fibromyalgia”41 and further noted Kutsick has “responded quite favorably to Remicade to
treat her pain, often reporting significant improvement in functioning and overall pain levels
subsequent to taking that medication.”42 Further, he notes that Kutsick “has oftentimes
Tr. at 15.
Id. at 19.
Id. (emphasis added)(citing record).
denied any weakness in the arms and oftentimes presents with full muscle strength in the
Thus, the ALJ concluded that “such signs of normal functioning fail to indicate an
individual who is unable to reach in most any direction, or unable to handle, grasp or finger
objects on a sustained basis, as [Kutsick] testified at the hearing.”44 And while the ALJ
recognized that because there is a general fatigue associated with fibromyalgia, as well as
some pain associated with inflammatory arthritis, he nonetheless concluded that “the absence
of trigger point analysis and the signs of normal upper extremity functioning” support the
RFC finding that Kutsick “can frequently, but not constantly, perform fine and gross
manipulation (fingering and handling) bilaterally.”45
Moving from upper extremity functioning, the ALJ then addressed how Kutsick’s
lower back condition affects her ability to stand and walk for prolonged periods. Similarly
to the above discussion, the ALJ found that “the evidence of record fails to reflect a degree
of objective impairment” consistent with Kutsick’s claims.46
To that point, the ALJ specifically discussed an April 19, 2012 MRI of Kutsick’s
lumbar spine that showed:
Id. (citing record).
Id. at 19-20 (citing record).
Id. at 20.
“only some mild facet degeneration at L 4-5, and moderate facet degenerative
changes at L5-S1,”
“no significant central canal stenosis,”
“no significant neural foraminal narrowing,”and
“no nerve impingement in the lumbar spine.”47
Thus, the ALJ determined, this “MRI fails to show findings consistent with allegations of
marked struggles with standing and walking.”48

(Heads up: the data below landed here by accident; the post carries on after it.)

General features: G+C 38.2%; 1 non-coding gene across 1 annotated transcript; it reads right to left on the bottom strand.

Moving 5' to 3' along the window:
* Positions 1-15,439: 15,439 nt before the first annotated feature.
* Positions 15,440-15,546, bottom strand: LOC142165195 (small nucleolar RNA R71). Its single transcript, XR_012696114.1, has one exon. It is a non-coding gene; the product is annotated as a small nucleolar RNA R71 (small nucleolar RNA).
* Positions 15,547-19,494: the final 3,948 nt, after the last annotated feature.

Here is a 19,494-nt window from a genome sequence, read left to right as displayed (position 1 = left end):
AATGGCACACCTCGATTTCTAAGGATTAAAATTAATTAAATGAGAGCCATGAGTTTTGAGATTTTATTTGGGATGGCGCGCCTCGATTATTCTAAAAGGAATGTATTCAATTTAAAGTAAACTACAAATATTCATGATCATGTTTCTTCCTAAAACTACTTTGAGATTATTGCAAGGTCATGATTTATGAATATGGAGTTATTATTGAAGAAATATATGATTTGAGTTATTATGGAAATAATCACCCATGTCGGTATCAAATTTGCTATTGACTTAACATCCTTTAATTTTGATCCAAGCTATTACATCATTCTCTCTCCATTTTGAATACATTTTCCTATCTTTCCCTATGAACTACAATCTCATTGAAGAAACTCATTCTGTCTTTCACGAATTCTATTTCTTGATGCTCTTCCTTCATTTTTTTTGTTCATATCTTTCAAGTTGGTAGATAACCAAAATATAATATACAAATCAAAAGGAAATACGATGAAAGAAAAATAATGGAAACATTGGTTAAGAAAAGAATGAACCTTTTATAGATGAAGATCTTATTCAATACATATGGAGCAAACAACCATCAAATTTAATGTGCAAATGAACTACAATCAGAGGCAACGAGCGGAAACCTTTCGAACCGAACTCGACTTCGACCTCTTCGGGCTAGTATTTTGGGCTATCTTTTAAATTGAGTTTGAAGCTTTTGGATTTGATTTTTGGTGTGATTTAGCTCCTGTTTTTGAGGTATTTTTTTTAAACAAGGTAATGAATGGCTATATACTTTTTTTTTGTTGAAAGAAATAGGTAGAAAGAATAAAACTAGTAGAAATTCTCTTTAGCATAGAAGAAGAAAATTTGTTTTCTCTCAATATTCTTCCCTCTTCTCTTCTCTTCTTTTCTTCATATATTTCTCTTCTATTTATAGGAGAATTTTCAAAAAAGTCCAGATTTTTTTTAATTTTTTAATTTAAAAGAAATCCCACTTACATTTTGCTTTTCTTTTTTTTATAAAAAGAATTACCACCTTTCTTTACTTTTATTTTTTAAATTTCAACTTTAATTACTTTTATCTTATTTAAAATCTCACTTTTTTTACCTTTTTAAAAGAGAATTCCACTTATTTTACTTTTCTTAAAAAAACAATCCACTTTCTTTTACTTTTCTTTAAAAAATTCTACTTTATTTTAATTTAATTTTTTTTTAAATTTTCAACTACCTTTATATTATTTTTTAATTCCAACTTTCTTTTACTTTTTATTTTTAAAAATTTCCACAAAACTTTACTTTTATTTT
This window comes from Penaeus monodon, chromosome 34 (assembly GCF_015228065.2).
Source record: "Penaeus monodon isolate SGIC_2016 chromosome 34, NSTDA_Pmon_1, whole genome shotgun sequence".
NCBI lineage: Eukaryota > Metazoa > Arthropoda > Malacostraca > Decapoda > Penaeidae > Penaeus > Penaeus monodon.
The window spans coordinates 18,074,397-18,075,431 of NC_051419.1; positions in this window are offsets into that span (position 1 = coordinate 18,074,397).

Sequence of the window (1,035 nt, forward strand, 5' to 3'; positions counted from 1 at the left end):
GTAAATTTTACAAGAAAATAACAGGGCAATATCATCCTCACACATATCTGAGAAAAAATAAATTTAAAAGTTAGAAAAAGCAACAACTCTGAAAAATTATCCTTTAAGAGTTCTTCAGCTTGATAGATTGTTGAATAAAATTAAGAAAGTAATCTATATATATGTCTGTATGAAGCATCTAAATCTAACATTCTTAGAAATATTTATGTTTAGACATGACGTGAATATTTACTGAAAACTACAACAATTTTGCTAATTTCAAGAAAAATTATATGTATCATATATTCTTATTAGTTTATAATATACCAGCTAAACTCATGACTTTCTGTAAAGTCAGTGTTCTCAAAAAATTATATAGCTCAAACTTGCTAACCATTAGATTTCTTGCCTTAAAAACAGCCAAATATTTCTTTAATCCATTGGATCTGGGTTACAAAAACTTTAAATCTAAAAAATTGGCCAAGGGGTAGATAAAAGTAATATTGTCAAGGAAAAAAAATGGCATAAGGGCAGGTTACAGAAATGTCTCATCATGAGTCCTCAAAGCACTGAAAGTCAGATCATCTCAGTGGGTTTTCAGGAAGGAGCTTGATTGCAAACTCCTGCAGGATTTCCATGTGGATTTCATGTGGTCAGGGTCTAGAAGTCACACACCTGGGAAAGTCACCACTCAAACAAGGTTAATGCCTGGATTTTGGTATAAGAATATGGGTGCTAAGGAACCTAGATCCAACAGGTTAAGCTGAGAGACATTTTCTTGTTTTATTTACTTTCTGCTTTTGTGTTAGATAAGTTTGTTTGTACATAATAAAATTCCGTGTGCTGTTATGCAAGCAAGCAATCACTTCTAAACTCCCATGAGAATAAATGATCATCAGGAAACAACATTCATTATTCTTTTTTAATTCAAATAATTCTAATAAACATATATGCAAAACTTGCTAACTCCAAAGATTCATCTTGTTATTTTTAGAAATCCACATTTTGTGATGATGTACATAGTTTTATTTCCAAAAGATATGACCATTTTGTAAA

In addition to this objective evidence, the ALJ examined other “clinical signs” that
“have failed to suggest more than some mild to moderate complications of lower back
pain.”49 The ALJ detailed those other clinical signs as:
Kutsick presenting “on multiple occasions” with “normal gait,” which
indicated that she can “stand and walk without acute compromise,”
Kutsick “has not shown any diminished muscle strength in the lower
extremities,” which, the ALJ found, was further evidentiary support for
concluding that she can stand and walk for a combined two hours in an eighthour workday, and
Kutsick “has responded quite favorably to facet branch nerve blocks, reporting
a complete cessation of lower back pain for five months after such
Id. (citing record).
Id. (citing record).
Upon considering the evidence of the 2012 MRI, the clinical notes on Kutsick’s
normal gait and undiminished muscle strength in the lower extremities, as well as evidence
that she was totally free of lower back pain for five months after receiving nerve block
injections, the ALJ found that this evidence supported an RFC finding that she could perform
a sedentary job on a sustained basis.51
After having reviewed the evidence concerning the limitations on her upper and lower
extremities, the ALJ then proceeded to analyze the objective evidence as it relates to her